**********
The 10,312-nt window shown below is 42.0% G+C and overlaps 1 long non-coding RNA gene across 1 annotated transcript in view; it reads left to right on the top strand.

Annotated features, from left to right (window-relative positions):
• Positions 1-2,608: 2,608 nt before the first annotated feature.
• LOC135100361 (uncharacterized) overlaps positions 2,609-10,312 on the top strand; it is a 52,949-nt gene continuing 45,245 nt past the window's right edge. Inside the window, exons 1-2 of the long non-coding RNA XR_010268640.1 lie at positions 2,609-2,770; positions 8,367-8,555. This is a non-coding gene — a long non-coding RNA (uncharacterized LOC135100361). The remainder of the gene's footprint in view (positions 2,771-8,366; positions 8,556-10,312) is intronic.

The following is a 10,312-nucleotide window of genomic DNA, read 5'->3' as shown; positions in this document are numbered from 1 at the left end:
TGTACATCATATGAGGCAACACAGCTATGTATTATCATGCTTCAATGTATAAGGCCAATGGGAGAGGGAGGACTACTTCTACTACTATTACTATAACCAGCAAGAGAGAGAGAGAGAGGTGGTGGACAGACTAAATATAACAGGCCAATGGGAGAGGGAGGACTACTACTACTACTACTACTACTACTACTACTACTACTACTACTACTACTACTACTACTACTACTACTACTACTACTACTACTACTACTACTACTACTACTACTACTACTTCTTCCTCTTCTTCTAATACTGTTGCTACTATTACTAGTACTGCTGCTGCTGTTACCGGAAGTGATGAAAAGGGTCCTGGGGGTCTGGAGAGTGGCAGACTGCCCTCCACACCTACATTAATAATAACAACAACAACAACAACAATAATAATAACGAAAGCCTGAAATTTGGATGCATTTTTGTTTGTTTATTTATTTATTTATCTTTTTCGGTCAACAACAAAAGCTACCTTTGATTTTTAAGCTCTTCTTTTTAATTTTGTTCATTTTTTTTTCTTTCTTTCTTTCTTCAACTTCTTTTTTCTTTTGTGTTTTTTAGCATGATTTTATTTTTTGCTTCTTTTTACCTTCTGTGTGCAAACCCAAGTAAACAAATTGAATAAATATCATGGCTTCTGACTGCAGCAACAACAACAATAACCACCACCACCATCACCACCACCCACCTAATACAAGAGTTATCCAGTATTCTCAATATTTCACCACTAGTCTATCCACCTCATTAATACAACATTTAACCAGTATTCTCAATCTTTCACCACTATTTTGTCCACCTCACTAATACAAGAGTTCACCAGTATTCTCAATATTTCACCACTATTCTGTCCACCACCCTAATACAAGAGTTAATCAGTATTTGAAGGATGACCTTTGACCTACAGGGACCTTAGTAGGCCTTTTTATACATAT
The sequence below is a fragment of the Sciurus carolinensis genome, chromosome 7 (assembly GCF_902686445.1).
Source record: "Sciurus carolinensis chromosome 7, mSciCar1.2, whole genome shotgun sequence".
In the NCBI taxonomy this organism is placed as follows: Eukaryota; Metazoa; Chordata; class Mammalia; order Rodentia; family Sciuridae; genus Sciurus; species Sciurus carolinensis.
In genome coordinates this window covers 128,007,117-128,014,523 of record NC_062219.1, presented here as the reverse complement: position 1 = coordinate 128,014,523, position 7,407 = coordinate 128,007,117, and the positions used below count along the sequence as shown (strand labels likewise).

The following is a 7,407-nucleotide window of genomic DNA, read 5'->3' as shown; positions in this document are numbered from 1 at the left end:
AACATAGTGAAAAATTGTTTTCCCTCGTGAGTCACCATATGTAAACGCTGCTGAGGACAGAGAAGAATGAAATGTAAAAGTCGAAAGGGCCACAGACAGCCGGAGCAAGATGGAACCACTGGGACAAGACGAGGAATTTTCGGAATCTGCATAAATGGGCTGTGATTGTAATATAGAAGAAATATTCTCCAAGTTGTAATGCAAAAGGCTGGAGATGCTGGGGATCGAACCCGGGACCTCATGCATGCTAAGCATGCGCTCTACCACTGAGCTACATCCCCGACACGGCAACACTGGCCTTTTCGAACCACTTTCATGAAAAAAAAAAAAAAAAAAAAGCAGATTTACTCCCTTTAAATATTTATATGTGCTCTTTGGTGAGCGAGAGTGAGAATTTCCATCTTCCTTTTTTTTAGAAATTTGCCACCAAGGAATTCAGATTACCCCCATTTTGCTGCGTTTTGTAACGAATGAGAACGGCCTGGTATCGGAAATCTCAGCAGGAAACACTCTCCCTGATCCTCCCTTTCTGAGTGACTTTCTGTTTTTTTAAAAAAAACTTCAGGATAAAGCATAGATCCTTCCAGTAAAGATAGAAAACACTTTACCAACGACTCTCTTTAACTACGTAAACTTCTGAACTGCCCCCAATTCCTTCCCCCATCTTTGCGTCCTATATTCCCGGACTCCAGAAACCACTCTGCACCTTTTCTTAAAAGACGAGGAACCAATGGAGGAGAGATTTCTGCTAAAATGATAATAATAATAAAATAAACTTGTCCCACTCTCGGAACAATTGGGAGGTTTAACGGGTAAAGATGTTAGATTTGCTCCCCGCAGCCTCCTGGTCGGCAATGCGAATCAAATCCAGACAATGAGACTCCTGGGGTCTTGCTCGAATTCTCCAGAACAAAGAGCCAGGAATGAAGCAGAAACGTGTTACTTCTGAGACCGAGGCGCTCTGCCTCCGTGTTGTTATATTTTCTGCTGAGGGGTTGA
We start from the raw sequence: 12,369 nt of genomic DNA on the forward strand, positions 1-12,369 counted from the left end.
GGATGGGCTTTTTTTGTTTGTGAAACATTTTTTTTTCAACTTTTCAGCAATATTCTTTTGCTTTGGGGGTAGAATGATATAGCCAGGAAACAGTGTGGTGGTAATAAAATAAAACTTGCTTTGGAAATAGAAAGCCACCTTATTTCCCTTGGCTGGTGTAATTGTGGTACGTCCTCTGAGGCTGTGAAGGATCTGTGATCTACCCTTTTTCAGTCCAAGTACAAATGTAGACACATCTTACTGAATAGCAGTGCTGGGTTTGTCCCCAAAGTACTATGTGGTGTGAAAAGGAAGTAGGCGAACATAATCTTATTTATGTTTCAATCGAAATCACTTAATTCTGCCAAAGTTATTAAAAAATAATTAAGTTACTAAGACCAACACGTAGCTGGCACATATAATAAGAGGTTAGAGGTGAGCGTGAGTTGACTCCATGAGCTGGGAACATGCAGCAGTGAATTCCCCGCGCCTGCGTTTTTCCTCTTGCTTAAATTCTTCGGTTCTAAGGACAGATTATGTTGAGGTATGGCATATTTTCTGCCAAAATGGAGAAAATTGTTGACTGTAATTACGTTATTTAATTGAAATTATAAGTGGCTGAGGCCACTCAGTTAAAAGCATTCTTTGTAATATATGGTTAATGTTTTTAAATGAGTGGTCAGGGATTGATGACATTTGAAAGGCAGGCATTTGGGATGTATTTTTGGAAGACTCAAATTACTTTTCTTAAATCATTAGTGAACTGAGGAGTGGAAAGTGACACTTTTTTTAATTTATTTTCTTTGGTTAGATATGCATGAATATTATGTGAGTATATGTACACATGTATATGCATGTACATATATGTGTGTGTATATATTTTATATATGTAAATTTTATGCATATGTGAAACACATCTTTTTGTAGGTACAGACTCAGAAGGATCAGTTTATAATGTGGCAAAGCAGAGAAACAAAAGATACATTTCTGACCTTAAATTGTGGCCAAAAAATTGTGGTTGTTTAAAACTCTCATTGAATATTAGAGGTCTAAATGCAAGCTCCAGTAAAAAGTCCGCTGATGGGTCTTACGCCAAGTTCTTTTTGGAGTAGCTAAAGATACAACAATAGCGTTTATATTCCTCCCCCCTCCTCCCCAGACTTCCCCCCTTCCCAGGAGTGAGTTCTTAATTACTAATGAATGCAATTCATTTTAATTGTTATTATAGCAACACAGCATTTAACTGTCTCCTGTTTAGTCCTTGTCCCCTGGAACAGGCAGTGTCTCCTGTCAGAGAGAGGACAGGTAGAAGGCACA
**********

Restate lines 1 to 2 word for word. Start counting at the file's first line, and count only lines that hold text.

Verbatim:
The 10,312-nt window shown below is 42.0% G+C and overlaps 1 long non-coding RNA gene across 1 annotated transcript in view; it reads left to right on the top strand.

Annotated features, from left to right (window-relative positions):